Robin Urton: dimensional paintings on glass


Dutch Baroque

Rembrandt van Rijn

Rembrandt, "The Nightwatch", 1642
(The Civic Guard of Captain Cocq)

Self Portrait


The Nightwatch is one of Rembrandt's most famous paintings, and marks a turning point in the artist's career. He was at this time the most famous (and wealthy) artist in Holland, but personal circumstances would soon alter his fate. Though he created images of many subjects, it was primarily as a portrait painter that he gained his notoreity. Anyone who had the means wanted the great artist to create their portrait, so most which he created were of members of the new upper class. He had many pupils who helped him to keep up with his unending commissions. Rembrandt had acquired a huge estate full of prescious objects and a large art collection. In 1642, however, his beloved wife, Saskia, died, leaving the artist with a newborn son, Titus (his other 4 children died previous to her death). A woman named Hendrickje Stoffels was taken in to his house to care for his son, and she became Rembrandt's common-law wife. She died in 1663,however, followed by his son in 1669. Left alone, Rembrandt's poor skills at financial management required him to sell off his estate to pay his creditors. With his advancing years, he was less and less interested in painting for the upper class, and many of his best paintings are his self portraits, portraits of loved ones, and those of religous subjects.

Portrait of Hendrickje Stoffels, 1659

Portrait of Titus, 1653


Girl at Half-Open Door



See Page of Enlarged Self Portraits

Throughout his life, Rembrandt created nearly 100 self portraits. These are, in my opinion, some of his most expressive paintings, and a great documentary of the changes in his psychological life. It is easy to see his life biography reflected in his countenance. Beginning in his youth, he appears brash and confident. You then see the bearing of his wealth and dignified status emerge. Towards the middle of his career, his worries begin to show in his face. At the end, a very sad, yet still dignified elderly man gazes out at the viewer.




Jan Vermeer

The Milkmaid, 1658

The Art of Painting, 1665

Jan Vermeer was also from Holland, but never ventured from the small town of Delft where he was born. Unlike Rembrandt, he was not famous during his own lifetime. When Vermeer died, his widow sold most of his paintings to pay creditors, as she was left with several children to raise. His genius for creating intimate compositions based on domestic activities was not even discovered until the 19th century. When an art historian bought one of his works, he made it his mission to find out more about the artist. Only 35 paintings have been attributed to Vermeer's hand, yet he is now considered one of the greatest artists of the Baroque period.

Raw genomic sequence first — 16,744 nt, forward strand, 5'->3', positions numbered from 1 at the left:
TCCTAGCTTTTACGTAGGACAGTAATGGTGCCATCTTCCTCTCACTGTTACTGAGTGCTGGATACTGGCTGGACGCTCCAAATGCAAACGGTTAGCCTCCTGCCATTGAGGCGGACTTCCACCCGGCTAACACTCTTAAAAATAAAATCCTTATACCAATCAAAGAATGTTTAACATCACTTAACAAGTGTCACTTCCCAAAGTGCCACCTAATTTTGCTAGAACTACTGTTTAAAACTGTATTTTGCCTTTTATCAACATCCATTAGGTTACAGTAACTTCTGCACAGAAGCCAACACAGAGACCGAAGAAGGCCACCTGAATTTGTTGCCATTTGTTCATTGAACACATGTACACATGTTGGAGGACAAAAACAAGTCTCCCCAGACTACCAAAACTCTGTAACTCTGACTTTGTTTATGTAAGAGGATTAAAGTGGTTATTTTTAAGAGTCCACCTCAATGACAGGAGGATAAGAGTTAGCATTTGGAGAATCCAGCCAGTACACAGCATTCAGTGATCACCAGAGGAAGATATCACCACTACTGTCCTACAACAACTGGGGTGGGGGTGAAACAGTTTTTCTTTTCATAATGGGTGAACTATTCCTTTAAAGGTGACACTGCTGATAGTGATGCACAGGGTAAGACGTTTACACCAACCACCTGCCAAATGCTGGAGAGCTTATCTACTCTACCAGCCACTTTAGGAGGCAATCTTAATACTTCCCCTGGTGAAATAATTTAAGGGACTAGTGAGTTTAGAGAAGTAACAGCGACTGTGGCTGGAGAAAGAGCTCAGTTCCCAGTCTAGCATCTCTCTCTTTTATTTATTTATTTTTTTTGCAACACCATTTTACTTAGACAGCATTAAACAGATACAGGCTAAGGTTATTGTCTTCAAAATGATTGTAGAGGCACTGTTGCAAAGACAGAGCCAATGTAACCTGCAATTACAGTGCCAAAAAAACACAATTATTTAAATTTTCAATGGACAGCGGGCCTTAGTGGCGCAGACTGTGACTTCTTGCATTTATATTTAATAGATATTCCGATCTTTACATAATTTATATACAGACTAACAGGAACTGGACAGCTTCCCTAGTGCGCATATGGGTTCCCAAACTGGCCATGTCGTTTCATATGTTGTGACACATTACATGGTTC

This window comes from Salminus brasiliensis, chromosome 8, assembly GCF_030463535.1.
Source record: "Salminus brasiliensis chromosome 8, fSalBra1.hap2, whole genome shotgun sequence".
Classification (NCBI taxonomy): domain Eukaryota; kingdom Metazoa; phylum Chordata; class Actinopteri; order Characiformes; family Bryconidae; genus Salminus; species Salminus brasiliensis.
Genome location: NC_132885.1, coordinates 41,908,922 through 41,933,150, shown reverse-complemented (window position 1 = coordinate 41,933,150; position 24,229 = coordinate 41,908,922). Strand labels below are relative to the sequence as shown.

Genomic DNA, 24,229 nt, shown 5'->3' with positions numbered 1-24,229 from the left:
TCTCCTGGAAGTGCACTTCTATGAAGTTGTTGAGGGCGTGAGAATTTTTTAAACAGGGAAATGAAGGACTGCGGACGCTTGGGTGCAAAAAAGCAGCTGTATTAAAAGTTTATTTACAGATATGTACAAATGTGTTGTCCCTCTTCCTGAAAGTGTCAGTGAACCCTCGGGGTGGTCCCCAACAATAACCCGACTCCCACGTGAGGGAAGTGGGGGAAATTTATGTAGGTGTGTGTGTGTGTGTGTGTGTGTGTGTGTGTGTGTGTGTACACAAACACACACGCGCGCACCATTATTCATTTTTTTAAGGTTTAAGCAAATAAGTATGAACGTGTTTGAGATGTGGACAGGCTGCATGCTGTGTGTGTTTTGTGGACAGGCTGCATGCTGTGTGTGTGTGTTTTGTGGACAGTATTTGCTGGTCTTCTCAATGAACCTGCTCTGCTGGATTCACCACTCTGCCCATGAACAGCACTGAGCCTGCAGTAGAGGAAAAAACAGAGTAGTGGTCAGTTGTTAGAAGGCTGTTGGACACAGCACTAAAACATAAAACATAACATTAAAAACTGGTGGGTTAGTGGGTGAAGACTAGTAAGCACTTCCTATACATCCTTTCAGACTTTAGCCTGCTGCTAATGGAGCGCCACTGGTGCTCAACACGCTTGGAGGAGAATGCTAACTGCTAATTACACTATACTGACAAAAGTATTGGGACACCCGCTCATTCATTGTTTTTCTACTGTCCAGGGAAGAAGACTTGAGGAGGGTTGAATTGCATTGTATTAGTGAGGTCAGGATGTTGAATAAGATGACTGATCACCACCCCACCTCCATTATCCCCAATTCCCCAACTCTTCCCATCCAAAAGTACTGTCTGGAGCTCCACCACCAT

Weighing of Pearls

Girl Reading a Letter

One of the things that has always intrigued me about Vermeer's work is the way that light fills the scene, entering from the left side of the canvas. It makes one wonder if all of his paintings were created in a corner of the same room. Though his work is less dramatic than most Baroque artists of his time, there is a certain quiet drama in each of the paintings. It is through the small acts of everyday life (genre scenes) that the private drama of the subject's personal life unfolds.

The Lacemaker, 1671

The Love Letter, 1667

The Geographer, 1669


The Procuress, 1656

Girl With Pearl Earring, 1665

The Girl With Pearl Earring is one of my favorite Vermeer paintings. Though simple in subject, the way that the woman turns to look at the viewer conveys a sense of immediacy. The way the light reflects off of her face has an almost photograpic sense of realism. Her oriental turban and silk garments also remind the viewer of how the Dutch attained most of their wealth through merchant trade with the east. Most of Vermeer's paintings focus on a single person, or two people. The Procuress is an exception, and it is possible that it is not a Vermeer at all, but a Dutch contemporary. Nevertheless, it tells an amusing story of a woman who accepts money in exchange for her womanly favors.


Judith Leyster

Self Portrait

The Proposition, 1631

Judith Leyster, like Vermeer, focused primarily on portraits and genre scenes. It was more difficult for a woman to set up a studio to receive commissions, but not unheard of during the Baroque era. Leyster had actually attained a fair degree of fame during her own lifetime, but was virtually forgotten afterwards. Most of her paintings had been subsequently attributed to other artists, particularly to Frans Hals (who is significantly more famous today). Her painting The Proposition, echos the theme of The Procuress, but presents an alternative story. This time the woman is morally virtuous by ignoring the proposition. I cannot help but wonder if the gender of the artist influenced her take on the theme.

Below is a comparison of one of Judith Leyster's works with those of Frans Hals. The subject of most of her paintings match his pretty well, as they both create portraits which are light-hearted and jovial.

Frans Hals, Laughing Cavalier

Judith Leyster, Serenade

Frans Hals, Jester with Lute